Gurgaon: Future of the Aravallis hangs in balance

  • Ipsita Pati, Hindustan Times, Gurgaon
  • Updated: Dec 29, 2015 18:34 IST
A demolition drive on illegal construction in Raisina village in the Aravalli forests. (HT File Photo)

The year 2015 has proved to be a mixed bag for the Aravallis with the issues of identification of forest areas and ground truthing of natural conservation zones (NCZs) proving to be contentious. The National Green Tribunal (NGT) has also been seeking clarification from the Haryana government on how the green lung can be preserved.

Ground truthing is the process by which officials collect ground-level data to verify old revenue records on land. As part of the process, remote sensing data is also collected by aerial photography, satellite or infrared images.

This year, the Aravallis witnessed rampant felling of trees, large scale dumping of waste and loss of forest land. However, this was also the year when the government restored the Mangar Bani buffer zone to 500 metres, and provided temporary relief by moving the Aravallis from ‘not forest’ to ‘status to be determined’ category.

Further, during ground truthing the state government also identified 1 lakh acres of land under NCZ, which puts restrictions on construction in the area.

“There is a paradigm change in the government’s approach. This year, for the first time, the state government has agreed to the Supreme Court order to identify forest areas, which was not the case earlier,” said MD Sinha, conservator of forests, Gurgaon.

However, continuing with the uncertainties, the status of another 1 lakh acres of Aravallis’ hill areas has been kept under the “yet to be decided” category. Another development that raised questions about the Haryana government’s intentions on the Aravallis was an October memo by the town and country planning department to hold as valid construction permissions granted before August 12, 2014 in the NCZs, including the Aravallis, even if construction has not started.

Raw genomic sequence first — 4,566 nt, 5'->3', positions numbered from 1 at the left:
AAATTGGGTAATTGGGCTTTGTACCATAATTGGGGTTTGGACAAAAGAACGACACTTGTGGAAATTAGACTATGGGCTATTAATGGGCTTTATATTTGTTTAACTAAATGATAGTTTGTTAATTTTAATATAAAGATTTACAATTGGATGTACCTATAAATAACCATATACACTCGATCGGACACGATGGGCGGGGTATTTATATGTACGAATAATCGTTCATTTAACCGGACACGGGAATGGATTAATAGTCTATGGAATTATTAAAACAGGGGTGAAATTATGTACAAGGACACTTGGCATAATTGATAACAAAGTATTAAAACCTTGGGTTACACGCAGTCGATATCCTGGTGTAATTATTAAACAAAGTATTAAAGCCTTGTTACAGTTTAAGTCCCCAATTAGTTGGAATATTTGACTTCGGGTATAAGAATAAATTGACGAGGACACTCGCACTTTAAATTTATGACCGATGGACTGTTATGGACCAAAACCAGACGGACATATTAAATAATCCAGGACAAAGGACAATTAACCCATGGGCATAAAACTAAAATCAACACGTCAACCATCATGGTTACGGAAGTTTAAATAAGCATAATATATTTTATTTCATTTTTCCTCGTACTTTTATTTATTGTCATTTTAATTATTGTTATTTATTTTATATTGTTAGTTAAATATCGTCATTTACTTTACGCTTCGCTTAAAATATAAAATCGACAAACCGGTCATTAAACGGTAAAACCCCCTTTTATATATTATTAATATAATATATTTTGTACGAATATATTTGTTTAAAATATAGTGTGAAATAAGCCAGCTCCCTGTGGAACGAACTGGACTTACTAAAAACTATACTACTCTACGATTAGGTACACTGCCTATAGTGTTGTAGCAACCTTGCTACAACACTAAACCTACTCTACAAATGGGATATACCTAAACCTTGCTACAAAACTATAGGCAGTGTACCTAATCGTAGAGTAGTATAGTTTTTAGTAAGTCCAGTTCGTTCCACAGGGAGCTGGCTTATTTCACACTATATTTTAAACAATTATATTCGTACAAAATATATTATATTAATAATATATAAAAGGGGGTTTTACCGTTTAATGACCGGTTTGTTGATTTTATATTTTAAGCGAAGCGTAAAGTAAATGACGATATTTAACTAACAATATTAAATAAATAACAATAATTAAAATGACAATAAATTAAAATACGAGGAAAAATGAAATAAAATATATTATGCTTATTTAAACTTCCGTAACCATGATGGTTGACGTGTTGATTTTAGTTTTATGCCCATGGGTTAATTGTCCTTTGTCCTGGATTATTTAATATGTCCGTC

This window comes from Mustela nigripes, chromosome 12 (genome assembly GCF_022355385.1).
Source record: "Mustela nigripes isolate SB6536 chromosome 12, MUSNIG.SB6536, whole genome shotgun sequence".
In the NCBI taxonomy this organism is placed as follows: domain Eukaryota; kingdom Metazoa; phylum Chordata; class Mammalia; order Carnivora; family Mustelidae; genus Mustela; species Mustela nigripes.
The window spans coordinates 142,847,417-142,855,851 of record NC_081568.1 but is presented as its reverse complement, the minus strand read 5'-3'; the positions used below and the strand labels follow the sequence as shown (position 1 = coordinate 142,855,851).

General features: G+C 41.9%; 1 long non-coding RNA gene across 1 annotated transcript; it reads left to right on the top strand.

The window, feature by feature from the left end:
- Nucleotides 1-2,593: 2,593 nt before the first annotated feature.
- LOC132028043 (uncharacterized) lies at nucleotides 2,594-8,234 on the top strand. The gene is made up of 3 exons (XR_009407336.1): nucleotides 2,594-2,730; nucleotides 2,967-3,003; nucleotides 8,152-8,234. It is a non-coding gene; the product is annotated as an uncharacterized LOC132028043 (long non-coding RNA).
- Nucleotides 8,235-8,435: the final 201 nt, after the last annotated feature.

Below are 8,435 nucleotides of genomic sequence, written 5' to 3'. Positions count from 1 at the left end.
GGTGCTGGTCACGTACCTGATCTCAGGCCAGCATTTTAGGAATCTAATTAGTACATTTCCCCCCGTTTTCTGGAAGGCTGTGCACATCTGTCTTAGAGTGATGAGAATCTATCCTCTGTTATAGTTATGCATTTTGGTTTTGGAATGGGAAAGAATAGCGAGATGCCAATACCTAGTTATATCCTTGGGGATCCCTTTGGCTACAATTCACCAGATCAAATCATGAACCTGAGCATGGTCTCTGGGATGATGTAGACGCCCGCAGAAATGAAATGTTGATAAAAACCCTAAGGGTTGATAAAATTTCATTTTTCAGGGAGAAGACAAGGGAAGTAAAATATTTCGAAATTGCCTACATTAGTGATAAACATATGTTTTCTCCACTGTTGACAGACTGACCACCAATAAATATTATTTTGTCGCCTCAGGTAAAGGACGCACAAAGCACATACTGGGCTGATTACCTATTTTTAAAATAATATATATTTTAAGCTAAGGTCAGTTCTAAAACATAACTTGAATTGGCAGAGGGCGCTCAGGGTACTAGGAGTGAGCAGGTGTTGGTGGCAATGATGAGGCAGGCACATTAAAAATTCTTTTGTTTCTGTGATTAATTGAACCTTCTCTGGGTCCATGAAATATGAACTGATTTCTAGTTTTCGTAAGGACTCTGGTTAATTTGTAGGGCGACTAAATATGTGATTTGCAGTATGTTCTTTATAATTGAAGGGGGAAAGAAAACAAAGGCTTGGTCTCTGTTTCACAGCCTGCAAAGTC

“This letter defies logic as the Supreme Court has repeatedly called for protection of the Aravallis and has asked governments to treat it as a forest,” said activist Vivek Kamboj.

When enquired about the status of the Aravallis, Sinha said, “The state government is waiting for the Union Ministry of Environment and Forests (MoEF) to present draft guidelines to identify forest areas. This process of identification is complicated as a large amount of forest land is erstwhile panchayat/shamlat land now held by private owners, and it has to be converted to panchayat land according to the Supreme Court orders. This process is not easy.”

At present, the Aravallis fall under the about 5% to 7% forest cover area identified in Haryana, including tree cover area. If the Aravallis are removed from the forest category, the state will be left with only 0.4% forest area in South Haryana, Sinha pointed out.

In a recent case of tree felling in Mangar Bani, the forest department replanted the area in an attempt to restore tree cover, a move that somewhat offset the creeping change in land use. However, as environmentalists pointed out, major issues related to the area are still pending. “Restoration of Mangar Bani zone is a welcome move, but a formal announcement on the grove’s identification is still awaited. Once that is done, both the Bani and its buffer area should be accorded permanent protection under the EPA, or Wildlife Act,” said Chetan Agarwal, an environmental analyst.

Keeping in mind all these developments, the forest department and environmentalists are of the opinion that this year was more of a holding year not just for the Aravallis, but the forests of south Haryana in general. One will have to wait and watch how the developments in the coming year shape the forest areas, and whether we can still call them ‘forests’.

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